As in a dream our thinking monarch lay Lb38*32 (pp. 99-103)
<King Charles the second’s ghost. 1691>

You Englishmen all that are tendered the curse Lb38*33 (pp. 104-7)
<The divorce. 1691>

Dear Mr Heveningham / I make bold to send this ballad to you Lb38*34 (pp. 108-9)
<A copy of a letter, in which The Divorce was enclosed [prose text]>

Resolved that the proof of adultery committed against her husband Lb38*35 (pp. 109-10)
<Resolution of the House of Ladies. 1691 [prose text]>

Dear Somerton once my belov’d correspondent Lb38*36 (pp. 111-15)
<Somerton’s epistle [end: Your servant Jack How>

Who would have thought that Rome’s convert so near Lb38*37 (pp. 115-17)
<A new ballad. To the tune of Packington’s pound. 1692>

The faults of princes and of kings Lb38*38 (pp. 117-20)
<The universal health. Or, A true union to the Q[ueen] and Princess>

Pro Jacobo secundo sine regno rege Lb38*39 (pp. 120-1)
<Votum. 1692>

Hail mighty James a king without a crown Lb38*40 (pp. 121-2)
<Englished thus [not listed separately in TC]>

Mr Speaker / I have troubled you little of late for indeed Lb38*41 (pp. 122-6)
<A speech which was intended to have been spoken by Mr John Smith a member of the House of Commons on Saturday the 28th day of January 1692 (upon occasion of the Triennial Bill) but by changing his coat, was unfortunately left at home in his pocket [prose text]>

Welcome great princess to this lonely place Lb38*42 (p. 127)
<The night bellman of Pickadilly. 1692 {princess to] prince unto}>

You are to take a messenger with you and find out the dwelling house Lb38*43 (pp. 127-30)
<My Lord Nottingham’s order to Mr Dives late Clerk of the Council upon notice of the aforesaid verses [prose text in numbered paragraphs] [not listed separately in TC]>

I’ll have a new test which neither shall own Lb38*44 (pp. 130-1)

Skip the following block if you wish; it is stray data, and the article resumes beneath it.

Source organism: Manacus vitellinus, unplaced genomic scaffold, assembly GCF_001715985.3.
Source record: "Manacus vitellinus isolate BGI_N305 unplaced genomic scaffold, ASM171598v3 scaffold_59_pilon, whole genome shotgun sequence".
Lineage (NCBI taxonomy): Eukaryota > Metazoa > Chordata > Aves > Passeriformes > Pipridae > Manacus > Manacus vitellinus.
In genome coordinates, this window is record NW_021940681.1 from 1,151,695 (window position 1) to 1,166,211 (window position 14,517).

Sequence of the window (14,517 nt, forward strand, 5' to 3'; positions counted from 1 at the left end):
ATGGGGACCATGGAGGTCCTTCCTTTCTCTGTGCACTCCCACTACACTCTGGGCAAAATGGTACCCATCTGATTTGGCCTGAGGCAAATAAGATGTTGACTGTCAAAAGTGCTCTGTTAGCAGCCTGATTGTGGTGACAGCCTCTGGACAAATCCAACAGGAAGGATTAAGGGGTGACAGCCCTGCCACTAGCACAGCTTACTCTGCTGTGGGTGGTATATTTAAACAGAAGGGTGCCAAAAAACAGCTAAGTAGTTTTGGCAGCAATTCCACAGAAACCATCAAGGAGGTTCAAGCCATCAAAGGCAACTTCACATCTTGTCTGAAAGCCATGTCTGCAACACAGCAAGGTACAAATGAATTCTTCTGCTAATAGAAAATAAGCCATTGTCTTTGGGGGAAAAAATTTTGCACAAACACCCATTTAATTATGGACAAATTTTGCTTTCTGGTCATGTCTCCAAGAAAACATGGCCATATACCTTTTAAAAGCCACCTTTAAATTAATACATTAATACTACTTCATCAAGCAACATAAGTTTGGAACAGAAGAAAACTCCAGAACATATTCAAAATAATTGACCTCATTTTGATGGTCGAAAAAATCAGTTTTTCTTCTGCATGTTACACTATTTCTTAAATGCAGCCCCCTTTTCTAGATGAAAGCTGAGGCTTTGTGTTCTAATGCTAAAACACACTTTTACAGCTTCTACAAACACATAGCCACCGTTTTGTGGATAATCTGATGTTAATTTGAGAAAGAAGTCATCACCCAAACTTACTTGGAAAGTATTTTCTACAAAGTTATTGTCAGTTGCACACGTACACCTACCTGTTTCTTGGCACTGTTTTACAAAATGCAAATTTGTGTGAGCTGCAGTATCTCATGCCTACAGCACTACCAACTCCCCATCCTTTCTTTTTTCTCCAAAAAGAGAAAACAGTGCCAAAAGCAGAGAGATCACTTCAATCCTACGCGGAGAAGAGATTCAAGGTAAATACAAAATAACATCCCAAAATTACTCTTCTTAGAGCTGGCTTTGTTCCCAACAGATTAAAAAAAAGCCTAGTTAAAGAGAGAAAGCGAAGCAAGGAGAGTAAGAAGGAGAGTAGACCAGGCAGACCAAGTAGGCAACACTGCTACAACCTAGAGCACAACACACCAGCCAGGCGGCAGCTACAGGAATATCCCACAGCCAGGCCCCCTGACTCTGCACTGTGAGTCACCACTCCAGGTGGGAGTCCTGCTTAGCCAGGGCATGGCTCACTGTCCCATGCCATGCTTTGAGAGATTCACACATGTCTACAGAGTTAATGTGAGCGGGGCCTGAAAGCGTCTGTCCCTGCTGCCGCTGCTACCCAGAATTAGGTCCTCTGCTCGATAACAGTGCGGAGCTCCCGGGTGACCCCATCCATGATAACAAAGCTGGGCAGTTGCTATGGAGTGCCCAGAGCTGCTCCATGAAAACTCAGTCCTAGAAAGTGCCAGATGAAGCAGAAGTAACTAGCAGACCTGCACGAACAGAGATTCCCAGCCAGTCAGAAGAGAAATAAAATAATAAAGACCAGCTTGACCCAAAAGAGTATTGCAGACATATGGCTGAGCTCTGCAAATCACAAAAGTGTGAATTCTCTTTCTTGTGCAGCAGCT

<A new nothing. 1692>

Married Sir Robert can the news be true Lb38*45 (pp. 131-4)
<A dialogue between Sir Robert Howard and Colonel Titus. 1692>

Declining Venus has no force o’er love Lb38*46 (pp. 134-6)

Deserted out of Colonel Bellasis Richmond’s regiment Lb38*47 (pp. 136-8)
<Advertisement. In the City Mercury Feb. 1693 [prose text]>

In Mercury of London it lately appears Lb38*47.1 (p. 138)
<[no title; a verse conclusion to previous] [not listed separately in TC]>

In pious times ere bugg’ry did begin Lb38*48 (pp. 139-46)
<Jenny Cromwell’s complaint against sodomy>

My lords and gentlemen / I am afraid you will think this time of meeting Lb38*49 (pp. 147-50)
<A true and seasonable speech for K[ing] W[illiam] to his parliament. 1693 [prose text]>

My lords and gentlemen / I am informed notwithstanding all the pains Lb38*49.1 (pp. 150-4)
<[no separate title; part of previous] [prose text] [not listed separately in TC]>

My lords and gentlemen / I believe you will expect I should say something to you about the Smyrna Fleet Lb38*49.2 (pp. 154-7)
<[no separate title; part of previous] [prose text] [not listed separately in TC]>

When Tewksbury mustard shall wander abroad Lb38*50 (pp. 157-8)
<A prophecy found under the foundation of the chapel of Wallingford House, engraven in lead, and discovered on Saturday the 2d of June 1694 and sent by Mr Thomas Povey to the Lord Mayor, who immediately proclaimed a fast thereon [with marginal notes]>

When the last of all knights is the first of all knaves Lb38*51 (p. 158)
<A prophecy found under the Treason Bench in St James’s Park the 12 of June, engraved in copper, and carried to the Lord Chamberlain by Sergeant Barecroft [marg (first line): Sr Fleet. Shepherd]>

Dorinda’s sparkling wit and eyes Lb38*52 (p. 159)
<On the Countess of Dorc[heste]r. 1694>

Tell me Dorinda why so gay Lb38*53 (p. 160)
<Another on the same lady. By E[arl of] D[orse]t [included in TC with previous]>

The sound of thy renown being borne on the wings of an angel of victory Lb38*54 (pp. 161-3)
<The petition of Hassan a Turk, condemned for sodomy, as it was translated by Sir William Hedges. To the most high and mighty Hunkyar William Sultan of England and Holland, whose end as his beginning be prosperous [prose text] [with marginal notes]>

What thou saidst for me Aga William when thou wert Turgiman for me Lb38*55 (pp. 164-5)
<To the renowned Beigh W. H. one of the cadyes of the City of London, To whom if merciful, God shew mercy, and his end be happy [prose text] [not listed separately in TC]>

Let noble Sir Positive lead the van Lb38*56 (pp. 165-70)
<The clubmen of the House of Commons. 1694 [marg (first line): Sr Ro: Howard]>

Soon as the dismal news came down Lb38*57 (pp. 171-2)
<On the queen’s death. By an Oxford barber>

In early days ere prologues did begin Lb38*58 (pp. 172-4)
<The Strollers prologue at Cambridge. 1695>

As late at funeral pomp I sat Lb38*59 (pp. 175-8)
<The mourners. 1695>

Fair Amoret is gone astray Lb38*60 (pp. 178-9)